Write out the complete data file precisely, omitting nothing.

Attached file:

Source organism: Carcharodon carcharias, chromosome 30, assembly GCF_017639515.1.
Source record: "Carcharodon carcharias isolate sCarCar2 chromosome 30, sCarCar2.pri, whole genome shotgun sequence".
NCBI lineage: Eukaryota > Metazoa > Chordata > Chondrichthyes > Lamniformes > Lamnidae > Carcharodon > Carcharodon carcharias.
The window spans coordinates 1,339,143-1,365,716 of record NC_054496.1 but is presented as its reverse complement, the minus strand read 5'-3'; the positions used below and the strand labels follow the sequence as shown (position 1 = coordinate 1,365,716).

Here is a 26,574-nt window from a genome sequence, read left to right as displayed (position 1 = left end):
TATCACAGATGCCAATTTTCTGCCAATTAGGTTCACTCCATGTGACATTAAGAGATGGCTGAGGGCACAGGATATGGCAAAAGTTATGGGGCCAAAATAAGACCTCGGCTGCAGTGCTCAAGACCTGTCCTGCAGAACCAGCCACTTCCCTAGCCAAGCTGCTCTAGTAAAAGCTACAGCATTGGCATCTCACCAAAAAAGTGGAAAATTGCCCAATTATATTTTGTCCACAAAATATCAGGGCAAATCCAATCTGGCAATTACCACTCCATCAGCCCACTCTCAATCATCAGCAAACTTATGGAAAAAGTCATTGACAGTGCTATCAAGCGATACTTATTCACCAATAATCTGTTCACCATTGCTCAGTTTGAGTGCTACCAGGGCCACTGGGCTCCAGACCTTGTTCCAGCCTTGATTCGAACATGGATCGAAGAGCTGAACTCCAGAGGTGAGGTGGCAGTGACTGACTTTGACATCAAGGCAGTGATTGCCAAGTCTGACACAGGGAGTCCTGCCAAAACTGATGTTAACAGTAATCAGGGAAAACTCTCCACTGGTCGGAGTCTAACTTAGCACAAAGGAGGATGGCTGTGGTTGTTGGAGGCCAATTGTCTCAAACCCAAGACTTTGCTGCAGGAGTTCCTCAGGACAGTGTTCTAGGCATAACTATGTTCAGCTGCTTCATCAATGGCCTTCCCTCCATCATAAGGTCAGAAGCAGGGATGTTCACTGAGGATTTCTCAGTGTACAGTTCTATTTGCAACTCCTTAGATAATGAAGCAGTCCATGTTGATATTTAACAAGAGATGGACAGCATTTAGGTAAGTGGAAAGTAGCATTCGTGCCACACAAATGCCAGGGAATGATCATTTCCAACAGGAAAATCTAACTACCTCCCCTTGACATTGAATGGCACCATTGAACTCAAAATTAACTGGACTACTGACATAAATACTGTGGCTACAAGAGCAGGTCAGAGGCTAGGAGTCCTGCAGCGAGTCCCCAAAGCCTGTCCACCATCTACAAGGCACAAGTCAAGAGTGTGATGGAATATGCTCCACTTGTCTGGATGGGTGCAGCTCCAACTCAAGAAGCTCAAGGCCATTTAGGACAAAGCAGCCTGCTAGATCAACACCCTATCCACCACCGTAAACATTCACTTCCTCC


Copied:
Source organism: Carcharodon carcharias, chromosome 30, assembly GCF_017639515.1.
Source record: "Carcharodon carcharias isolate sCarCar2 chromosome 30, sCarCar2.pri, whole genome shotgun sequence".
NCBI lineage: Eukaryota > Metazoa > Chordata > Chondrichthyes > Lamniformes > Lamnidae > Carcharodon > Carcharodon carcharias.
The window spans coordinates 1,339,143-1,365,716 of record NC_054496.1 but is presented as its reverse complement, the minus strand read 5'-3'; the positions used below and the strand labels follow the sequence as shown (position 1 = coordinate 1,365,716).

Here is a 26,574-nt window from a genome sequence, read left to right as displayed (position 1 = left end):
TATCACAGATGCCAATTTTCTGCCAATTAGGTTCACTCCATGTGACATTAAGAGATGGCTGAGGGCACAGGATATGGCAAAAGTTATGGGGCCAAAATAAGACCTCGGCTGCAGTGCTCAAGACCTGTCCTGCAGAACCAGCCACTTCCCTAGCCAAGCTGCTCTAGTAAAAGCTACAGCATTGGCATCTCACCAAAAAAGTGGAAAATTGCCCAATTATATTTTGTCCACAAAATATCAGGGCAAATCCAATCTGGCAATTACCACTCCATCAGCCCACTCTCAATCATCAGCAAACTTATGGAAAAAGTCATTGACAGTGCTATCAAGCGATACTTATTCACCAATAATCTGTTCACCATTGCTCAGTTTGAGTGCTACCAGGGCCACTGGGCTCCAGACCTTGTTCCAGCCTTGATTCGAACATGGATCGAAGAGCTGAACTCCAGAGGTGAGGTGGCAGTGACTGACTTTGACATCAAGGCAGTGATTGCCAAGTCTGACACAGGGAGTCCTGCCAAAACTGATGTTAACAGTAATCAGGGAAAACTCTCCACTGGTCGGAGTCTAACTTAGCACAAAGGAGGATGGCTGTGGTTGTTGGAGGCCAATTGTCTCAAACCCAAGACTTTGCTGCAGGAGTTCCTCAGGACAGTGTTCTAGGCATAACTATGTTCAGCTGCTTCATCAATGGCCTTCCCTCCATCATAAGGTCAGAAGCAGGGATGTTCACTGAGGATTTCTCAGTGTACAGTTCTATTTGCAACTCCTTAGATAATGAAGCAGTCCATGTTGATATTTAACAAGAGATGGACAGCATTTAGGTAAGTGGAAAGTAGCATTCGTGCCACACAAATGCCAGGGAATGATCATTTCCAACAGGAAAATCTAACTACCTCCCCTTGACATTGAATGGCACCATTGAACTCAAAATTAACTGGACTACTGACATAAATACTGTGGCTACAAGAGCAGGTCAGAGGCTAGGAGTCCTGCAGCGAGTCCCCAAAGCCTGTCCACCATCTACAAGGCACAAGTCAAGAGTGTGATGGAATATGCTCCACTTGTCTGGATGGGTGCAGCTCCAACTCAAGAAGCTCAAGGCCATTTAGGACAAAGCAGCCTGCTAGATCAACACCCTATCCACCACCGTAAACATTCACTTCCTCC